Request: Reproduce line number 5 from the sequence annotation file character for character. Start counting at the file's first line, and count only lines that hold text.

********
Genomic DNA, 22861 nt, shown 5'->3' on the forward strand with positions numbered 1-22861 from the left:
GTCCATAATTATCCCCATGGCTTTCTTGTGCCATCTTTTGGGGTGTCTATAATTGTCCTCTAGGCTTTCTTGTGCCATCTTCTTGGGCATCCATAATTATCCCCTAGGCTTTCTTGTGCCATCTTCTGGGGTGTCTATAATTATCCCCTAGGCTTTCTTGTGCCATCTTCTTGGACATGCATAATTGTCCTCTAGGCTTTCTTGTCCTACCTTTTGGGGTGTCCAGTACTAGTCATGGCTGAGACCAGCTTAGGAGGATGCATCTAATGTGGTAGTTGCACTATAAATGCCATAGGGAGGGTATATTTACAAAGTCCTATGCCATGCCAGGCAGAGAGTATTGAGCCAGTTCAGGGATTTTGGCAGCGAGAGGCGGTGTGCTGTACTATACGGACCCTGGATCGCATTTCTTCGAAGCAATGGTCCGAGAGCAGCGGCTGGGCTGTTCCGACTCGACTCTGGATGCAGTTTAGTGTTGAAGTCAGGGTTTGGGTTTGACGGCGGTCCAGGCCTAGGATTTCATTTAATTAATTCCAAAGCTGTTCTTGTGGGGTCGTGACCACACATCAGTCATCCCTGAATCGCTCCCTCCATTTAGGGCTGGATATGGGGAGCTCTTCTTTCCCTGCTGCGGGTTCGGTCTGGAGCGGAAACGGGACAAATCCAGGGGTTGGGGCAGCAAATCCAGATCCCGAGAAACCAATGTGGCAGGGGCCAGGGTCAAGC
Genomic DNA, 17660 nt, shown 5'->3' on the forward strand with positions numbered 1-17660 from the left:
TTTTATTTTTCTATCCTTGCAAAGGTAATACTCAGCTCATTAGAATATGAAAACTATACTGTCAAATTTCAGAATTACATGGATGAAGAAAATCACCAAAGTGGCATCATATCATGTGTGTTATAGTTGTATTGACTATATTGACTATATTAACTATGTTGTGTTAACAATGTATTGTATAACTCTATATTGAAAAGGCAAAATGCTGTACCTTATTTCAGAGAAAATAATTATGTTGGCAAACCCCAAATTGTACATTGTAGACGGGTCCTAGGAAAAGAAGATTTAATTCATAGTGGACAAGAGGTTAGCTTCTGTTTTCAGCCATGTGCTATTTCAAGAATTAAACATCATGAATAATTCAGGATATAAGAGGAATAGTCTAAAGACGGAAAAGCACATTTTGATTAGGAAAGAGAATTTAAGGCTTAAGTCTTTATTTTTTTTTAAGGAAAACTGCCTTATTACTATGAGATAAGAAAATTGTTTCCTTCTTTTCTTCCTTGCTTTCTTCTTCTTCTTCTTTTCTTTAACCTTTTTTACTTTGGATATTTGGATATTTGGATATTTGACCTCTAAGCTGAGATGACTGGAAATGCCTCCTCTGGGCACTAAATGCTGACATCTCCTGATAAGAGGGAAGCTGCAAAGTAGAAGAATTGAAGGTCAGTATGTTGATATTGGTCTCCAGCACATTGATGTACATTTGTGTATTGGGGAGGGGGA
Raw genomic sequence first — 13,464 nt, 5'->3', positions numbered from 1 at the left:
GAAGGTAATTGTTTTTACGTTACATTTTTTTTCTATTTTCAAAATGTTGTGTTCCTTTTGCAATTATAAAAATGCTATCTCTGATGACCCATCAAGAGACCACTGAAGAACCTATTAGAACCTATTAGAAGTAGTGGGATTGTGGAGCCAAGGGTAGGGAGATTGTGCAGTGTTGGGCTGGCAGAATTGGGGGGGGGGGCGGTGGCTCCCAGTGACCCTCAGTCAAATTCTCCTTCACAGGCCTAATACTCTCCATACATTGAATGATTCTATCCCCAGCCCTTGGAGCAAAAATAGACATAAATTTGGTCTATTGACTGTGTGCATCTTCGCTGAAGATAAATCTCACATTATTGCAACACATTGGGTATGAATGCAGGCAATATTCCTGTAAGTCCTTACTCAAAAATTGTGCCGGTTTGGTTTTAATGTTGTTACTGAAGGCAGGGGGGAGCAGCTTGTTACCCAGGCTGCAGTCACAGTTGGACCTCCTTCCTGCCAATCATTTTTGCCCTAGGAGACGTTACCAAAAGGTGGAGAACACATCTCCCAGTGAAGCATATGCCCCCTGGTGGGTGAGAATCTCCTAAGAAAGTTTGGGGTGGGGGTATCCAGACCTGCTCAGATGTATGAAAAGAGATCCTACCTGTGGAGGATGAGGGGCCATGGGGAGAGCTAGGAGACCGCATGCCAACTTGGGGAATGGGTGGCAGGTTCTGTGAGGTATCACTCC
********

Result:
Raw genomic sequence first — 13,464 nt, 5'->3', positions numbered from 1 at the left: